"The tuareg are an ancient people; they respect only hard cash and hard bargaining… We are both fluent, Bough - sadly in different languages. How. Much. Is. The. Rug?"
Rowan Atkinson, Barclaycard advert, 1990s
It's an odd position to be in - a buyer of professional services in a client service organisation. It makes you think about what sort of client you want to be.
At the recent Performance Adaptathon, CMO Martin Riley of Pernod Ricard was characterised by Evan Davis as "the sort of client every agency in the room would love to have", while at a meeting of the IPA Council, talking to President Ian Priest, Nigel Gilbert demonstrated that in making the leap client-side from agency man, he knew how to get the best out of the agency.
In the trenches of agency life, however, one hears a lot of war stories about all sorts of clients. As a finance director I have been a regular buyer of professional services, most commonly legal advice, but also for audit, tax and specialist immigration issues.
So what type of client do I want to be?
My aim as a buyer of professional services is to get the most value for the least cost in an assertive, but not aggressive manner. Why do I approach buying like this? Partly, there is an element of professional pride in being focused and businesslike.
I also don't like the feeling of squandering the company's money either by allowing costs to get out of control or by being taken advantage of.
But there are other reasons.
I want to be the sort of client that, if I ever needed to phone up an advisor at 8pm on a Friday night, they would take my call straight away, not put it through to voicemail and come back to me on Monday morning.
Also, and perhaps most importantly, I want my professional advisors to feel motivated to do their best when working with me. This means that they see me as a smart, sharp, but not aggressive, buyer who will keep them on their toes, both in terms of their output and their charges.
My approach to buying:
- I start by doing my homework and defining my issue very clearly, being very specific about the question I need answered or the problem to be solved.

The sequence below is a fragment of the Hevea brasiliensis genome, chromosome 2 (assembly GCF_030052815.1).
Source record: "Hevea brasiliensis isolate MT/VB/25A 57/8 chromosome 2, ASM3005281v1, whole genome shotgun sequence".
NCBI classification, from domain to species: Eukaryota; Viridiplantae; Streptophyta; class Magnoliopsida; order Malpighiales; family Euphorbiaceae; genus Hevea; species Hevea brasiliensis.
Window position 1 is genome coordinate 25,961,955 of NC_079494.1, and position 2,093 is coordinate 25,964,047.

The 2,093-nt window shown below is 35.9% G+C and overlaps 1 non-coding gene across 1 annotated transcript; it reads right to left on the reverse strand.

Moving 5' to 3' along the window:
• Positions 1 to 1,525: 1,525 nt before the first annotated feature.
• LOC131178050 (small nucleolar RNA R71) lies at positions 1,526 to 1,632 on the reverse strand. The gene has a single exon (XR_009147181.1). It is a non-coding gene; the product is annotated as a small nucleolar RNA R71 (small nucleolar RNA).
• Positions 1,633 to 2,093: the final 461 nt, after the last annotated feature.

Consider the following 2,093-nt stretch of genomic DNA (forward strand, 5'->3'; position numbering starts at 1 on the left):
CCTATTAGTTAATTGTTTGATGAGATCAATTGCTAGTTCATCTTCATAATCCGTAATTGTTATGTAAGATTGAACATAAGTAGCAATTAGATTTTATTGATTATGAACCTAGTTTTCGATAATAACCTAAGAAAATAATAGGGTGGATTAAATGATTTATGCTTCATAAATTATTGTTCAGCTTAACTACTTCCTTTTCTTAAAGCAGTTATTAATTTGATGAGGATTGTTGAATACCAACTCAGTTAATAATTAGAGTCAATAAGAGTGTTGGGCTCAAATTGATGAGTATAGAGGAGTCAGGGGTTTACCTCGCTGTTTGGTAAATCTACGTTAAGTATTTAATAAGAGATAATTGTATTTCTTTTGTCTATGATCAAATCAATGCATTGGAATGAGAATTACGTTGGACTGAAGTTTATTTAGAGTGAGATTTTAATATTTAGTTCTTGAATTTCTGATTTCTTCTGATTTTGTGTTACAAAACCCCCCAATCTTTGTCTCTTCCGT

Sometimes, the question is as specific as "What are my legal obligations in situation x?", but it can also be as general as "I need to get to this outcome, advise me how I do it."
- I typically produce a written brief for the law firm with a short case history and all relevant facts thereby reducing the chargeable time needed for briefing and discussion.
- I involve specialist advisors as early as possible, whilst I'm still on the front foot and have options.
- I always start by asking for a quote for the work I need done; if nothing else, it sends a signal to the advisors that I'm budget conscious.
The quote needs to include a time and costs estimate. If I think the time is excessive, I'll ask for an explanation of why it would take so long.
I always weigh up the costs in the overall scheme of the risk and/or what the business is trying to achieve - a few hundred or thousand pounds for a bit of tax planning insight that provides a significant cash flow benefit is money well spent, so there’s no point nickel-and-diming the advisors.
- I typically give an estimate of my budget and, being a finance person, this usually means saying "I have a limited budget for this and I'm not looking to spend a lot."
- I do as much of the leg work as I can myself. I'm only looking to pay for specialist services to do what I can't do myself, so I always ask for verbal advice only and take notes myself. Additionally, if a long document needs reviewing, I'll do a first review and highlight areas of potential concern or which I don't understand.
- I always ask if the quote is as cheap as it can be. What else could we do to reduce the cost?
Sometimes it may be appropriate to put a more junior person on a call and sometimes a more senior person will get to the answer more quickly, even though their charge-out rate is higher.
- I keep initial chat to a minimum like "You keeping well, good weekend?" is fine but, at £400 an hour, I'm not interested in discussing my son's latest school report and when paying by the hour, I adhere to the "just a minute" principles of no hesitation, deviation or repetition. I want specific answers to specific questions, not to be charged for pleasantries and waffle.
- Once I've found a firm I'm fundamentally happy with, I tend to stick with them. If there are problems with costs or, if I think I've received poor advice, I'll flag it up straight away.
- When I'm looking for a new firm, I'll give preference to those that come with recommendations from trusted contacts, but I'll interview a few for chemistry, costs and apparent keenness to take on my business.
Once appointed, I'll put in some effort to get to know the advisor where appropriate; a coffee with my main contact helps establish a good working relationship and allows me to give some background on my company and set the tone for how I want to work together while I then jump at the chance of (relevant) industry briefings and networking events.
Tom Lewis is the IPA Finance Director. Follow him on Twitter.
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Last updated 05/08/2014